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   Jacket 34 — October 2007        link Jacket 34 Contents page        link Jacket Homepage

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Michael Harris

Five poems:

The Sun Rises
The Saints
After Rodin’s The Muse (1896)
At The Library

This piece is about 4 printed pages long.
It is copyright © Michael Harris: Five poems and Jacket magazine 2007.

The Sun Rises

Sour-breathed, too sleepy
for any appropriate touch,
they fondle each other awkwardly

too early in the morning, awakened at five
by the salt-air and light flowing in
through the broad motel windows

they were too drunk to shut the previous night.
Lie there, unsettled, ten yards from the sea’s
seemingly natural turns drawing curtain after curtain

on its own endless wash of applause, in artless rehearsal
that mimes the final play itself.
Above the motel, the sun rises steady as a spot

shining on the ocean’s virtuoso performance,
on all that’s effortless
and good at it.

The Saints

We have confined them to small rooms
and narrow beds. They have to live in silence, but with
mice breeding hourly in their walls. Though our furnaces
steam fullbore through the night, we keep

the rooms of the saints very cold.
For solace, they look through the cellar keyhole
at the lost souls roaring at the light
which plasters them helplessly to the ceiling.

Their beds are also much too short.
Their legs are numb to the ankles,
and cold to the knees: they hang bulbous
off the bed between severe iron railings,

paling in the cold like winter squash
hung over the parkinglot fence
in the last farmers’ market of the year.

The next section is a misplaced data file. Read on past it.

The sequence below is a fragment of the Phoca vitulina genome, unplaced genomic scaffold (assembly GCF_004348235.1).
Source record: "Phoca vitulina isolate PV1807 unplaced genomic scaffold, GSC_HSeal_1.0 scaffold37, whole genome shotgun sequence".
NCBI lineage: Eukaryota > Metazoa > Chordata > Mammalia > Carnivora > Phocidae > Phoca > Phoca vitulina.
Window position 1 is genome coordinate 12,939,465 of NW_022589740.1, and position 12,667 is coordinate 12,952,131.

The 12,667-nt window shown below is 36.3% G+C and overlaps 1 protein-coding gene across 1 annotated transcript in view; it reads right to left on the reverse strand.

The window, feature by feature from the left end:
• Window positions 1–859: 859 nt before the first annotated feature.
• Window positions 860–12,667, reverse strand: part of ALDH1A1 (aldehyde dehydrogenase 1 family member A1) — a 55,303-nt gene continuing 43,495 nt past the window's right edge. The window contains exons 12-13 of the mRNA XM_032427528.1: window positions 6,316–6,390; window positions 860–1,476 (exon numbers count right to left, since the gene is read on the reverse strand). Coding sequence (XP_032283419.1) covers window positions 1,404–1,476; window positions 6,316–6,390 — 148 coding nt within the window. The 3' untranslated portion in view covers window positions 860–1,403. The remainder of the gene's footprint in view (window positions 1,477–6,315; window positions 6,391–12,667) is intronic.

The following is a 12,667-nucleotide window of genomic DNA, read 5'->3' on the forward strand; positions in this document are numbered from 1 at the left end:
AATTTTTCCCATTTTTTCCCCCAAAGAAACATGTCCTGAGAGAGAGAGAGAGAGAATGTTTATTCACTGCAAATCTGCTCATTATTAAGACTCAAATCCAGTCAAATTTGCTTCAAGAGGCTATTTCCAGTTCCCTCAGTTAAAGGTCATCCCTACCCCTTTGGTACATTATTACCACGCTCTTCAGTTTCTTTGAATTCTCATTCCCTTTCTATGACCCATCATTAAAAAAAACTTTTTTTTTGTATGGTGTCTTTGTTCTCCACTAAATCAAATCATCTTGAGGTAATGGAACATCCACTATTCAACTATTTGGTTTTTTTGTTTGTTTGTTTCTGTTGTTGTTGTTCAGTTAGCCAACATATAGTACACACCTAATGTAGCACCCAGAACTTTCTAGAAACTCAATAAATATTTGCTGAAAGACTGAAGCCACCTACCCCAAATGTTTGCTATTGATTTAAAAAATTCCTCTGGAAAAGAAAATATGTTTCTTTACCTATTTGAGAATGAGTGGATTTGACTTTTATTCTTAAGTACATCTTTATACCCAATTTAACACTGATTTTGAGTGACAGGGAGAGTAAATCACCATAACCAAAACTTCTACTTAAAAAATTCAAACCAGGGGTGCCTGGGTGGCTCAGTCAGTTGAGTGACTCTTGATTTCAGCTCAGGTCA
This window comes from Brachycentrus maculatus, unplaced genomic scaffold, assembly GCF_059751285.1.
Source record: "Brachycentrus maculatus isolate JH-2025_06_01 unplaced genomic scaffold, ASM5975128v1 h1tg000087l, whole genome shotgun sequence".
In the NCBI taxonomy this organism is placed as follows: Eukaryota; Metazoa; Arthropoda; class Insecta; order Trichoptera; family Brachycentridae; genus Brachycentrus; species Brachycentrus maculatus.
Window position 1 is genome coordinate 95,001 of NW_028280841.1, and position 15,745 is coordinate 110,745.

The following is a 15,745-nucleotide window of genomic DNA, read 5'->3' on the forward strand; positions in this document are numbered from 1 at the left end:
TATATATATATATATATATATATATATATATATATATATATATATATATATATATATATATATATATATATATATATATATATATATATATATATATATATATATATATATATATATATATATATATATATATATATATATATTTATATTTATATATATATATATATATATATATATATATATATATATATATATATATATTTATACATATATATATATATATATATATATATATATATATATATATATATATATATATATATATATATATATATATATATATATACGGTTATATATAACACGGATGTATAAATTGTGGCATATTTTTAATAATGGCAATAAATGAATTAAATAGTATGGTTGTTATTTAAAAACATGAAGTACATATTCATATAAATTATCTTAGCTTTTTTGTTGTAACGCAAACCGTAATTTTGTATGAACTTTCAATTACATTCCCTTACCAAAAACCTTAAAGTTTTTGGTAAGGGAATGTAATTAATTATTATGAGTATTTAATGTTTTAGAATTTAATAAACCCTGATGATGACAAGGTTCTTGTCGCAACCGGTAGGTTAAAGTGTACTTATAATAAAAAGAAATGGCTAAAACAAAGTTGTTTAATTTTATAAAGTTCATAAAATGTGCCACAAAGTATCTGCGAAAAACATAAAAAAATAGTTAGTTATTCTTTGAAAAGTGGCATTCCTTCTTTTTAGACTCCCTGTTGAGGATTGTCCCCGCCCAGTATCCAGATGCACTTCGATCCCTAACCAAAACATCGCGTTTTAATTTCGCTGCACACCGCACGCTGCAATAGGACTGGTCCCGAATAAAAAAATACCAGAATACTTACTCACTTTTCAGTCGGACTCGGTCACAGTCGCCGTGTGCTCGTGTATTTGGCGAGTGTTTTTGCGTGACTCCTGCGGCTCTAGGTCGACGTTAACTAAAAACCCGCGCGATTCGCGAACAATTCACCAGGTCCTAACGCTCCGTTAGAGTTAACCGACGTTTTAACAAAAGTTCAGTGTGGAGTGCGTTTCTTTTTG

For their despair, the saints endure hopelessly

thin electric heaters popping their vertebrae
on the long rack of winter. For comfort, they listen
to the ineffable voices of water ascending, then
descending screaming into the dark gargle of pipes.

When the cold’s at their thighs,
they no longer reproduce. Soon, they can’t eat.
Their hearts, like those of jilted lovers, begin by degrees
slowly to cool, as when the first flush of lava

enters finally the open body of the sea.
Their eyes take on the granite look
common to all the saints. Even the hair becomes numb.
But they are different than we are:

we thought they were dead, but they were sleeping,
only sleeping. When they wake, they tell us
what they saw in their fevers. We see mostly how
all their extremities wiggle, and return to pink.

After Rodin’s The Muse (1896)

He caught her just in time, falling–
as clearly she was–slowly asunder.
And quickly cast her several remaining parts
in a body he arrested in the process
of dispersal, so that half her knee is lost,
her arms fallen completely off; but her belly
and full trunk still manage the life

that life wants further to remove from her.
Even the stone seems to want her
to sink down into it, beyond whatever
miracle could stop it. So now he has her
pulled relentlessly down, left alone
to incline her solitary ear
to earth, to listen to whatever will prevent
the unthinkable from happening.

At The Library

I’d grabbed The Dictionary to look
something up and out popped
a grasshopper. A dead grasshopper,

perfectly preserved but for a slight
tilt of the head, such as one might exhibit oneself
if one were browsing through the Ms and came across

a smear of desiccated bug goo scumbling the page; and one
maverick eyeball pressed into the shape of an asterisk